In New Hampshire, two new laws continue the Republican campaign to restrict voting by college students there. One requires those using same-day voter registration to show proof of address—something many students struggle to do—or risk a $5000 fine. The other changes the state’s residency rules in a way that will require out-of-state students looking to vote in New Hampshire, as is their right, to register their cars in the state or get an in-state driver’s license.
In case you’re wondering how New Hampshire turned into a hotbed of voter suppression alongside states like Georgia and Alabama, it’s worth knowing that the state’s Republicans have been trying ever since the 26th Amendment to cut back the student vote, which makes up an important piece of the Democratic base. Those efforts went into overdrive after 2016, when the GOP lost a Senate seat by just 1,017 votes, with students almost certainly making the difference.
North Carolina has nearly 20 percent fewer early voting sites than it did in 2014, thanks to a GOP-backed law—the latest measure in a decade-long assault on voting in the Tar Heel State—requiring uniform early voting hours across the state, which has reduced the flexibility counties previously enjoyed and forced many of the poorer ones to cut back on locations. Minority voters in the state use early voting at especially high rates.
But the most brazen effort to stymie voters may have happened in majority-Hispanic Dodge City, Kansas, where local election officials moved the only polling place from downtown to the edge of the city, and more than a mile from the nearest bus stop. When the ACLU sent a letter of complaint, an election administrator forwarded it to state officials with the words “LOL.”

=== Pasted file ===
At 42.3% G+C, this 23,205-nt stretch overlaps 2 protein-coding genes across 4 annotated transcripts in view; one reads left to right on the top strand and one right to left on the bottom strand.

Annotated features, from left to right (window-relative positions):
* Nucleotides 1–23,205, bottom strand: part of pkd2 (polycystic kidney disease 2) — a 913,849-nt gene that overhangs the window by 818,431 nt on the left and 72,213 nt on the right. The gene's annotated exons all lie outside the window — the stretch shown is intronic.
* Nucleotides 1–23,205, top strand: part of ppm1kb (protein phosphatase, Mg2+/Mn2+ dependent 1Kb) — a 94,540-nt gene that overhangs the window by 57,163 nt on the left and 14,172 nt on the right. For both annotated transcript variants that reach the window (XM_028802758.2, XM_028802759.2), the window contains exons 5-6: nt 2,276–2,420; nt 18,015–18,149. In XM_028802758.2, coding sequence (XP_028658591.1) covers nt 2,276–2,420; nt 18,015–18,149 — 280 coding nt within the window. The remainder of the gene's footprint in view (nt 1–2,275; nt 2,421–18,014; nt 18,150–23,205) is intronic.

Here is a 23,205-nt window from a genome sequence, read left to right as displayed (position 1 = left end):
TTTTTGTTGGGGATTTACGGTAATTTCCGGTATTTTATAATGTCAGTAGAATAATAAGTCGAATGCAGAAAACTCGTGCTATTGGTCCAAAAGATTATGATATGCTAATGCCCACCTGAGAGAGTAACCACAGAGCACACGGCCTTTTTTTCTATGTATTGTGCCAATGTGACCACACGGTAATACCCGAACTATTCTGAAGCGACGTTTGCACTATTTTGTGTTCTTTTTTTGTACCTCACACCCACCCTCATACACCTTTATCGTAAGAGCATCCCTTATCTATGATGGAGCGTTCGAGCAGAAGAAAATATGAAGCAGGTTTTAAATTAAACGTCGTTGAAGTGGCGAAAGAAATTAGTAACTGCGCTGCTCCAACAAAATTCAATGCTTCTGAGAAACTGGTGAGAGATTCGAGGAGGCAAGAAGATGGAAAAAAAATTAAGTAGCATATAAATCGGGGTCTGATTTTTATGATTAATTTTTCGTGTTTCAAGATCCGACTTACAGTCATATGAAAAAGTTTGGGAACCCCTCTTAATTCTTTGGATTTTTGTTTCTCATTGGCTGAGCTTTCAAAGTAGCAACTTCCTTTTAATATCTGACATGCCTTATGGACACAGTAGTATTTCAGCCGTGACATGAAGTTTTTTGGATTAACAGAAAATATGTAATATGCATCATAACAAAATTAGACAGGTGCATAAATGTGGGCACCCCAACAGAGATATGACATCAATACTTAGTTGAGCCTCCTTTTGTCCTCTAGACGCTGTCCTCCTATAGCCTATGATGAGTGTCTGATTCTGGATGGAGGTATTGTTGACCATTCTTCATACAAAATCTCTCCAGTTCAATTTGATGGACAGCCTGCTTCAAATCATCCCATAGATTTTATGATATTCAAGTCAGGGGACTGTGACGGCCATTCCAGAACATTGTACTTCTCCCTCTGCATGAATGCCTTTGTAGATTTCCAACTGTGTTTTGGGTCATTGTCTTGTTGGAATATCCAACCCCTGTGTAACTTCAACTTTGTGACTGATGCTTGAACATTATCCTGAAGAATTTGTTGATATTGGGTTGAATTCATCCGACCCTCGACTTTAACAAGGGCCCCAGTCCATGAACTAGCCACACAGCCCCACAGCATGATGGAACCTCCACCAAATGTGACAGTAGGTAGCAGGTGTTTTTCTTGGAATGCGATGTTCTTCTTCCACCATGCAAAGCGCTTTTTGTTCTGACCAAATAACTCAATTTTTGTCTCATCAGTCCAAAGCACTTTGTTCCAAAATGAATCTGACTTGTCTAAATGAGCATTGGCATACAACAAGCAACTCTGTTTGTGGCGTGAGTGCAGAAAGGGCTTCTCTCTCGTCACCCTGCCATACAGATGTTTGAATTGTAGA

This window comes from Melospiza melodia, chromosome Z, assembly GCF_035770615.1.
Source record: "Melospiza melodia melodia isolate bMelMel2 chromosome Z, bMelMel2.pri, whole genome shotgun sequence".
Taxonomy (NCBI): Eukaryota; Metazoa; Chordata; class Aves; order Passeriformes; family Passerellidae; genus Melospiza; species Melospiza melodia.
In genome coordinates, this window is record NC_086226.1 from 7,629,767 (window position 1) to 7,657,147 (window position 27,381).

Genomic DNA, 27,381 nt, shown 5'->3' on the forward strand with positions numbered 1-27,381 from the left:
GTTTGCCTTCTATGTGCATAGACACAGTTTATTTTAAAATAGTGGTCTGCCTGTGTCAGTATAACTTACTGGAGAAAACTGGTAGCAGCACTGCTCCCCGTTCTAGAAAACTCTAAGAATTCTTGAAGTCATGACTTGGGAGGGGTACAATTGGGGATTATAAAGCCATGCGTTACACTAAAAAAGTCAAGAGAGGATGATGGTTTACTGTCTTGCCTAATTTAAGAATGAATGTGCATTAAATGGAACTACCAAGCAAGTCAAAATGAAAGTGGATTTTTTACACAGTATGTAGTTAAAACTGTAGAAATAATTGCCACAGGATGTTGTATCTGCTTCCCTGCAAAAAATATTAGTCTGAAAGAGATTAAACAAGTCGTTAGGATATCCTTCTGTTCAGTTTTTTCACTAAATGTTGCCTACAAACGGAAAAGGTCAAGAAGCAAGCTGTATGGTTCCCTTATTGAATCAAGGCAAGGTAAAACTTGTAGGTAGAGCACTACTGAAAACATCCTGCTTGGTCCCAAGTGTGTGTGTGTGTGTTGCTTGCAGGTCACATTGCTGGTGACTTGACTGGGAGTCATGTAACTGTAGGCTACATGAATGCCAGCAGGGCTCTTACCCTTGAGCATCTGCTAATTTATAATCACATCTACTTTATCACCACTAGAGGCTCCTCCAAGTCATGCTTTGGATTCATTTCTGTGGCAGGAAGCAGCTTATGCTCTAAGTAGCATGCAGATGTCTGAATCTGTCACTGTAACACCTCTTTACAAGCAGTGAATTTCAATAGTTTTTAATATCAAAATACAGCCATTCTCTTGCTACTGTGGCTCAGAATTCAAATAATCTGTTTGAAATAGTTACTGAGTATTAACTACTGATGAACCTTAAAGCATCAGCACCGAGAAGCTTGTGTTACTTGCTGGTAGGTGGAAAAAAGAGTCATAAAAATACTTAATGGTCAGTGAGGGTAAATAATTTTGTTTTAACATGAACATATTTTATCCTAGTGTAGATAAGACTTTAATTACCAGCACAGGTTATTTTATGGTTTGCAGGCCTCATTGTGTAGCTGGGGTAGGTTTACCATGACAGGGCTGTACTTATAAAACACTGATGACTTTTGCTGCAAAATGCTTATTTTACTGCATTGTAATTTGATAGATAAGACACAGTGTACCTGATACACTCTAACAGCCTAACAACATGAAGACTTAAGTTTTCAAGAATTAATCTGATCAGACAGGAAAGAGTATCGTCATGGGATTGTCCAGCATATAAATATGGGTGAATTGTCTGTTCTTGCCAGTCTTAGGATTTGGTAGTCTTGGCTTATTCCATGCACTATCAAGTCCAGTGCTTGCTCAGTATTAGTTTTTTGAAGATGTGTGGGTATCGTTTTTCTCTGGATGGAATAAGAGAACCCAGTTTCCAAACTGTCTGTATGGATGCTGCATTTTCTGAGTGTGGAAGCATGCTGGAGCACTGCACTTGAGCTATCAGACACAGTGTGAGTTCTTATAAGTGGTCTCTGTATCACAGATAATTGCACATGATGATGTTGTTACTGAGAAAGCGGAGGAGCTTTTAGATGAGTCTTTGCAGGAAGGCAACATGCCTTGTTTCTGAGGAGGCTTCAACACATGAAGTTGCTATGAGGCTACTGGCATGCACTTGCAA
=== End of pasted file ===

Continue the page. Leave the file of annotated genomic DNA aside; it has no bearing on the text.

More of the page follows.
President Trump deserves plenty of the blame. For two years, he’s been falsely stoking fear about voter fraud, including the lie that he’d have won the popular vote were it not for millions of illegal votes. His bogus voter fraud commission, which imploded earlier this year under the weight of its own mendacity, nonetheless helped establish the push to restrict voting as a key plank in the modern GOP’s agenda.
But the Supreme Court bears as much responsibility or more. The Court’s 2013 ruling in Shelby County v. Holder neutered the most effective piece of the Voting Rights Act, which had required areas with a history of racial discrimination in voting to get changes to election rules approved by the federal government in advance.
That’s smoothed the path for high-profile restrictions like Texas’ strict ID measure and Georgia’s crackdown on registration. But others, no less pernicious, have flown further under the radar: Hundreds of polling sites in areas freed from federal scrutiny by the ruling have quietly been shuttered, one study found, and voter purge rates in those same areas have skyrocketed.
Put bluntly, the central question of politics in the Trump era is how long Republicans can undermine democracy effectively enough to maintain their hold on power. Success this year likely would embolden them to push even further, perhaps by shooting for the voter suppression holy grail: a national voter ID law, and a requirement that those registering to vote show documentary proof of citizenship. If they succeed at that, we could one day look back on this cycle as a relative golden age for voting rights.